Ayurvedic medicine, despite not having many clinical studies with a large number of participants, has recently been given accolades due to its lack of side effects, low cost, and promising results [1-3]. In a recent review in Ayurvedic, An International Quarterly Journal of Research in Ayurveda, the herbs Ashokarishta (ASK), Ashwagandhachurna (ASW), and Praval Prishti (PP) were used to manage menopausal symptoms. It was directed by Central Council for Research in Ayurvedic Sciences as a randomized open clinical trial. There were a total of 52 patients who were registered in the study, out of which 51 patients who completed the study. Specialized rating scales like Kupperman Index Score as well as Menopause Rating Scale (MRS) and Menopause Specific Quality of Life (MENQOL) questionnaires were adopted for diagnostic as well as assessment criteria. All the selected patients were given ASK (25ml twice daily with equal quantity of water, after food, orally), ASW (3g twice daily with milk, half an hour before food, orally) and PP (1 capsule of 2 50mg twice daily with milk, half an hour before food, orally) for 3 months. The study worked with the majority of women who were in a healthy BMI, did not have a history of depression, anxiety, or reproductive health issues. The majority of these women were vegetarian. This study was conducted in India where roughly 33% percent of the population is vegetarian versus 3% in the United States. This study is under consideration aim and statistical results in process. We would like to introduce this opinion article has novel research experience.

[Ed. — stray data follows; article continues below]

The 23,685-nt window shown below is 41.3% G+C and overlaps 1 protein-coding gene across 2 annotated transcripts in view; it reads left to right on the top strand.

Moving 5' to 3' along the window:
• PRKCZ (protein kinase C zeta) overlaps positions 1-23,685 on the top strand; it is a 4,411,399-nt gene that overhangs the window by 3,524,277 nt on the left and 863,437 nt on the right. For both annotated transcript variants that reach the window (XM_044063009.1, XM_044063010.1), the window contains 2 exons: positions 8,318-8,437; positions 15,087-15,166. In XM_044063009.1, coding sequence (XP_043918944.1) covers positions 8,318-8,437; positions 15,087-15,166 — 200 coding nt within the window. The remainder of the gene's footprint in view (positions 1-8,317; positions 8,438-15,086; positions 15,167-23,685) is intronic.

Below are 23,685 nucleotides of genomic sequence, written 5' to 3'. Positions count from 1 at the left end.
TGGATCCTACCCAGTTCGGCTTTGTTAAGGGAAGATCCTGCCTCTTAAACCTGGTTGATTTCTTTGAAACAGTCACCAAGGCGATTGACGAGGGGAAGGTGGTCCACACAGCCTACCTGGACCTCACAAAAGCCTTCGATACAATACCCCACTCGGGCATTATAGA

Due to the difficulty in finding Ayurvedic studies that are large and focus on the topic of women's health; the Ayurvedic conclusions drawn from this literary analysis may seem unsubstantial. It is also worth noting that research that focuses on alternatives to allopathic medicine lump Chinese herbs together with Ayurvedic herbs or other medicinal plants, creating an unclear treatment plan that would never be prescribed by an Ayurvedic practitioner. Due to these limitations in research it is not clear to what degree Ayurvedic treatment may benefit women, although the smaller studies used in this literary analysis show a definite success rate that supersedes the benefits of allopathic treatment.
This study has been guided under the unparallel supervision and guidance of Hon'ble Dr Ramesh Paranjape, Retired as Director & Scientist 'G' National AIDS Research Institute, India. I express my sincere gratitude towards Sir for motivation and being great knowledge source for this work. I seek continuous support for my research career.